Friday, November 21, 2008

CONCERT REVIEW: 'Planets' out of this world




November 21, 2008

By Janelle Gelfand


One can hardly describe the fierce power of the brass, two sets of timpani pounding relentlessly and bows cracking across their strings as Paavo Järvi and the Cincinnati Symphony Orchestra reached heavenward in "Mars, the Bringer of War" from Gustav Holst's "The Planets" Thursday night.
The floors of Music Hall vibrated in this high-voltage performance of "The Planets," the English composer's suite evoking seven celestial bodies. With an expanded orchestra onstage, a panorama of glowing orchestral colors unfolded through each of the seven movements. Besides the music - which has inspired many a Hollywood film score - here was an orchestra playing at the height of its powers. It simply doesn't get any better than this.
Topping off the evening was a spectacular violin soloist, Julia Fischer, in the Dvorak Violin Concerto.
Holst, who was interested in astrology, depicted each planet according to its astrological character. Järvi led impressively, opening with a relentless drive and controlled power that brought "Mars, the Bringer of War," written when Europe was on the brink of World War I, to a ferocious climax.
Each planet was vivid with atmosphere and Järvi illuminated each detail of the orchestral palette. "Venus," was warm and transparent, with gentle horn calls, the glowing sounds of harp and celesta, and gorgeous playing by the strings. In contrast, Järvi took "Mercury" at very quick tempo. Its playful mood was echoed in "Uranus, the Magician."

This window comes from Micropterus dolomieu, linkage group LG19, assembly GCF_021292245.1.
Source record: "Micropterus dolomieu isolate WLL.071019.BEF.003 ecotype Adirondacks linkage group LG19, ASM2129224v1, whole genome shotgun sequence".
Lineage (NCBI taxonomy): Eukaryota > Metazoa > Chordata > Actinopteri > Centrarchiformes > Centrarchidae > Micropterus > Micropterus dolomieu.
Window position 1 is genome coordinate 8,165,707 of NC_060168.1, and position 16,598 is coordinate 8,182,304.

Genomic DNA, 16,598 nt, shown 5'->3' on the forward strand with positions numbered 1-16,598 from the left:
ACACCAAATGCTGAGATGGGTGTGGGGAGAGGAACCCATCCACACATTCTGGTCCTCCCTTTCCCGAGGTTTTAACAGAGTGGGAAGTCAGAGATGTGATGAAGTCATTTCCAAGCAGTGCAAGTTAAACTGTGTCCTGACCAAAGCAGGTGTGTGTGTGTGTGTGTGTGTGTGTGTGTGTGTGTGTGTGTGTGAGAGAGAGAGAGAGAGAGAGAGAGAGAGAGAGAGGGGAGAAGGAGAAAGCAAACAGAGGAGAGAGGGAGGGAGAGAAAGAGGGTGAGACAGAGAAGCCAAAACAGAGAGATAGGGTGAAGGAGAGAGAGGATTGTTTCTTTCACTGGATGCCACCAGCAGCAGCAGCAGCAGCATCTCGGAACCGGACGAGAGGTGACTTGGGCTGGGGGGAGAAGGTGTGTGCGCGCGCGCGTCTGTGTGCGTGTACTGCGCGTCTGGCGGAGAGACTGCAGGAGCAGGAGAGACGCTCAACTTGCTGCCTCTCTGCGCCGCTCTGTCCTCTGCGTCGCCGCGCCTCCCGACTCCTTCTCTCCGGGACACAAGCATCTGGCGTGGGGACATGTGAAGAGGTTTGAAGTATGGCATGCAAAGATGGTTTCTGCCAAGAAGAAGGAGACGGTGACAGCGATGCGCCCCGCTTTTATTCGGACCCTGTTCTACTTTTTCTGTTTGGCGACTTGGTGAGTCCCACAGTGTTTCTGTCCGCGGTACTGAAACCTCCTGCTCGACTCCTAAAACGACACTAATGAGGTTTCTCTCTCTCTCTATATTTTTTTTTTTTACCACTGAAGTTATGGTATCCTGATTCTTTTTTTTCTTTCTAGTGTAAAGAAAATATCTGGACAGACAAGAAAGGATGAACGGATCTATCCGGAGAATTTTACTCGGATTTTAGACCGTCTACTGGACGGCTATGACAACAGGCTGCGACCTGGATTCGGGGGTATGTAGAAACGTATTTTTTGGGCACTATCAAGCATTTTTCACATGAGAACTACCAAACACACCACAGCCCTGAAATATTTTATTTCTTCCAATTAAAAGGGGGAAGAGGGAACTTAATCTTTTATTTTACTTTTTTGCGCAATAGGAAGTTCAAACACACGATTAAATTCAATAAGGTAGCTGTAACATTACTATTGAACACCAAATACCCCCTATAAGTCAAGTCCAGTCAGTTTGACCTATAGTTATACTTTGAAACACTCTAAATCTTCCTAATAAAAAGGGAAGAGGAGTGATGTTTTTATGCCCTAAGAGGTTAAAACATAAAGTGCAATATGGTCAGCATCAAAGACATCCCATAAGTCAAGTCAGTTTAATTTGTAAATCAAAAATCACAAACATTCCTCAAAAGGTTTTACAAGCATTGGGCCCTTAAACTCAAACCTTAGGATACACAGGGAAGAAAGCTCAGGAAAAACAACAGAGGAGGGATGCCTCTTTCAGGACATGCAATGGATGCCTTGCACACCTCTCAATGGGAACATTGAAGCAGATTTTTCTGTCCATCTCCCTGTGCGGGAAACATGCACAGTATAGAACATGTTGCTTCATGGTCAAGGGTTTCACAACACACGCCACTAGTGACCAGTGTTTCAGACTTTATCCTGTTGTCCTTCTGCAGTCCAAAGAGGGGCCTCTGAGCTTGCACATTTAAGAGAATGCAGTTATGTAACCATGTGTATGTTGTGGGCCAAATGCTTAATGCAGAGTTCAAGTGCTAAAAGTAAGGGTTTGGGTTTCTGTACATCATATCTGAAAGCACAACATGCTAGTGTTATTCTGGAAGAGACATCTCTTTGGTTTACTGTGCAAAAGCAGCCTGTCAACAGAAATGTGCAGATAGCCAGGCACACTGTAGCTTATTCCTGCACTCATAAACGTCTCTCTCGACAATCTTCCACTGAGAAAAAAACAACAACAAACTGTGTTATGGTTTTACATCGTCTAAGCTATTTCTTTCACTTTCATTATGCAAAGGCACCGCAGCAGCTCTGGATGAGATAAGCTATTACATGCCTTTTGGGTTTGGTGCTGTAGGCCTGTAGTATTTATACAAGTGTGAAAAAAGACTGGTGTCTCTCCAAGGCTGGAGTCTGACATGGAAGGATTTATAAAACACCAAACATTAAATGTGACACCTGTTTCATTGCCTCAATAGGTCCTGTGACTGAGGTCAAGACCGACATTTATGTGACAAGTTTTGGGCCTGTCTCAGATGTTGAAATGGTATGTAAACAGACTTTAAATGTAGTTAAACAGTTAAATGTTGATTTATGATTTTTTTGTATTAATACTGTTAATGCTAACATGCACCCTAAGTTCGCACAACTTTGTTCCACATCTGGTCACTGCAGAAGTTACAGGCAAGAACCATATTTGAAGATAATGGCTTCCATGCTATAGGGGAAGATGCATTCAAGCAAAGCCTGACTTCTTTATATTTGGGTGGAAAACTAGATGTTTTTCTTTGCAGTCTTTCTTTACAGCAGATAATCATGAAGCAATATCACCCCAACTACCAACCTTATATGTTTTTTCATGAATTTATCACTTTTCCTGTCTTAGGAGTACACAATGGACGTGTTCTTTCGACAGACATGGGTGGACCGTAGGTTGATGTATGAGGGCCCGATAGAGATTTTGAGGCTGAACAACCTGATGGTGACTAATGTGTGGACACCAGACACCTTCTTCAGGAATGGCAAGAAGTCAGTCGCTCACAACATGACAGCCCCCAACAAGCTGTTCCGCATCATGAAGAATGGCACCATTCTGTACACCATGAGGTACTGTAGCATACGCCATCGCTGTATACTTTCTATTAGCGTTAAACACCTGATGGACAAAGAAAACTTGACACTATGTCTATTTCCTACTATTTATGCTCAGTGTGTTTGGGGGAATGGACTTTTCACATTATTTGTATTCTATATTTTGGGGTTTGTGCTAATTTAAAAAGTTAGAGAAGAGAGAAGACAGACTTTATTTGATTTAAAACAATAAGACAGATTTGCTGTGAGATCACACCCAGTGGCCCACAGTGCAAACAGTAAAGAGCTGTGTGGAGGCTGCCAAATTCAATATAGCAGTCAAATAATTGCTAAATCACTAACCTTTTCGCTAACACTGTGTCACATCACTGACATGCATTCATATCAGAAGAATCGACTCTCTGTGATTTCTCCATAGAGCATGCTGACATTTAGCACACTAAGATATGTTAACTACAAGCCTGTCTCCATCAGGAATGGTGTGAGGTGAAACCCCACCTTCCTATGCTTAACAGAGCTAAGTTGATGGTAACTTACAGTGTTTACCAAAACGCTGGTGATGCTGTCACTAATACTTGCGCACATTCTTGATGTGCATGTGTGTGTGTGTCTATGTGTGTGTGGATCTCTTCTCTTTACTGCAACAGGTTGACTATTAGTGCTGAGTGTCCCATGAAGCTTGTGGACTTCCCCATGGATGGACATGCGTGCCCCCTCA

When the noble English tune of "Jupiter, the Bringer of Jollity," emerged from the orchestral canvas, it was deeply moving. "Saturn, the Bringer of Old Age," on the other hand, had an eerie coolness, and the performance projected its aura of mystery as well as its heavy-heartedness.
The musicians played with exciting precision, from the red-blooded brass and timpani flourishes, to the most ethereal sounds in winds and strings at the softer end of the spectrum. The final movement, "Neptune, the Mystic," lived up to its name; a mystical canvas that floated through space, while the Women of the May Festival Chorus sang their celestial choir from Music Hall's lobby.
The evening opened with the Dvorak Concerto in A Minor, which, in the hands of Fischer, was another rare treat. Even though the German violinist is just 25, her star is already in the firmament. (This week she signed an exclusive contract with Decca.)
From the first note, it was clear that this would be a performance of depth as well as virtuosity. The violinist unleashed a big, golden tone in Dvorak's lyrical tunes and effortlessly tossed off the work's difficulties with vigor and intensity.
There were no theatrics - just stunning artistry and a genuine sense of joy for the music. She gave the slow movement an introspective cast, communicating its melodies with deep feeling and beauty of line. The finale, with its charming Bohemian dances, was a sunny display of light and shade.
Järvi and the orchestra were completely in synch, even when she was at her most spontaneous.
Drop everything and go.
The concert repeats at 11 a.m. Friday and 8 p.m. Saturday. Tickets: 513-381-3300,

www.cincinnati symphony.org

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